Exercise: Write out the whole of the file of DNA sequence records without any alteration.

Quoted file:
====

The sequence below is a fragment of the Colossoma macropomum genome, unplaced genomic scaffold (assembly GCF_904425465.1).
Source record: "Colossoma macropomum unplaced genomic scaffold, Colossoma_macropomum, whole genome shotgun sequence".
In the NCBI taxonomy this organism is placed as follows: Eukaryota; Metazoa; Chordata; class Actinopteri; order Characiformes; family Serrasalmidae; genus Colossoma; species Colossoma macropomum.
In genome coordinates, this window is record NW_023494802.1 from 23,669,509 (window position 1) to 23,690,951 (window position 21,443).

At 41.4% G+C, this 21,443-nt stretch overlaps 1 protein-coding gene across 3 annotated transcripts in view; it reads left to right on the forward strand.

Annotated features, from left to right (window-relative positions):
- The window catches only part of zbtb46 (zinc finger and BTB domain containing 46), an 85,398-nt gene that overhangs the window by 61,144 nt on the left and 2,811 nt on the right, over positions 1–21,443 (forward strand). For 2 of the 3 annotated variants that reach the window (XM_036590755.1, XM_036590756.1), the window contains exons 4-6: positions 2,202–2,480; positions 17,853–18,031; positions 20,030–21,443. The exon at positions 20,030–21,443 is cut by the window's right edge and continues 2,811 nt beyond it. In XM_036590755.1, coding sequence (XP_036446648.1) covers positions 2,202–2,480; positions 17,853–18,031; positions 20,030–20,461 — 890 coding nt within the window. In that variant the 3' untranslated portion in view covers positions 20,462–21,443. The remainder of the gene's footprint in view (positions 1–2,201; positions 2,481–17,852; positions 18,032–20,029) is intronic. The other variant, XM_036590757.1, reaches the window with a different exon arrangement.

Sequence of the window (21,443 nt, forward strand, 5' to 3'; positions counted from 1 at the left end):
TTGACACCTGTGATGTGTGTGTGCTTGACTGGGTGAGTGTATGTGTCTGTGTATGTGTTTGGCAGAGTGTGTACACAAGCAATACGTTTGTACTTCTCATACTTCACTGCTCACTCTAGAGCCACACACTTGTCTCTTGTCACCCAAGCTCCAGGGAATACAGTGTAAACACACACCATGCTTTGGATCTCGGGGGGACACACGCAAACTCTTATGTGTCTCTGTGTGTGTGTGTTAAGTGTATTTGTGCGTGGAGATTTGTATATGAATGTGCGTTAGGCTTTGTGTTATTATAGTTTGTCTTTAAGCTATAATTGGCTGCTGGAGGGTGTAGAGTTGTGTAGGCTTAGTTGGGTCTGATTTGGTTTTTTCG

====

The sequence below is a fragment of the Colossoma macropomum genome, unplaced genomic scaffold (assembly GCF_904425465.1).
Source record: "Colossoma macropomum unplaced genomic scaffold, Colossoma_macropomum, whole genome shotgun sequence".
In the NCBI taxonomy this organism is placed as follows: Eukaryota; Metazoa; Chordata; class Actinopteri; order Characiformes; family Serrasalmidae; genus Colossoma; species Colossoma macropomum.
In genome coordinates, this window is record NW_023494802.1 from 23,669,509 (window position 1) to 23,690,951 (window position 21,443).

At 41.4% G+C, this 21,443-nt stretch overlaps 1 protein-coding gene across 3 annotated transcripts in view; it reads left to right on the forward strand.

Annotated features, from left to right (window-relative positions):
- The window catches only part of zbtb46 (zinc finger and BTB domain containing 46), an 85,398-nt gene that overhangs the window by 61,144 nt on the left and 2,811 nt on the right, over positions 1–21,443 (forward strand). For 2 of the 3 annotated variants that reach the window (XM_036590755.1, XM_036590756.1), the window contains exons 4-6: positions 2,202–2,480; positions 17,853–18,031; positions 20,030–21,443. The exon at positions 20,030–21,443 is cut by the window's right edge and continues 2,811 nt beyond it. In XM_036590755.1, coding sequence (XP_036446648.1) covers positions 2,202–2,480; positions 17,853–18,031; positions 20,030–20,461 — 890 coding nt within the window. In that variant the 3' untranslated portion in view covers positions 20,462–21,443. The remainder of the gene's footprint in view (positions 1–2,201; positions 2,481–17,852; positions 18,032–20,029) is intronic. The other variant, XM_036590757.1, reaches the window with a different exon arrangement.

Sequence of the window (21,443 nt, forward strand, 5' to 3'; positions counted from 1 at the left end):
TTGACACCTGTGATGTGTGTGTGCTTGACTGGGTGAGTGTATGTGTCTGTGTATGTGTTTGGCAGAGTGTGTACACAAGCAATACGTTTGTACTTCTCATACTTCACTGCTCACTCTAGAGCCACACACTTGTCTCTTGTCACCCAAGCTCCAGGGAATACAGTGTAAACACACACCATGCTTTGGATCTCGGGGGGACACACGCAAACTCTTATGTGTCTCTGTGTGTGTGTGTTAAGTGTATTTGTGCGTGGAGATTTGTATATGAATGTGCGTTAGGCTTTGTGTTATTATAGTTTGTCTTTAAGCTATAATTGGCTGCTGGAGGGTGTAGAGTTGTGTAGGCTTAGTTGGGTCTGATTTGGTTTTTTCG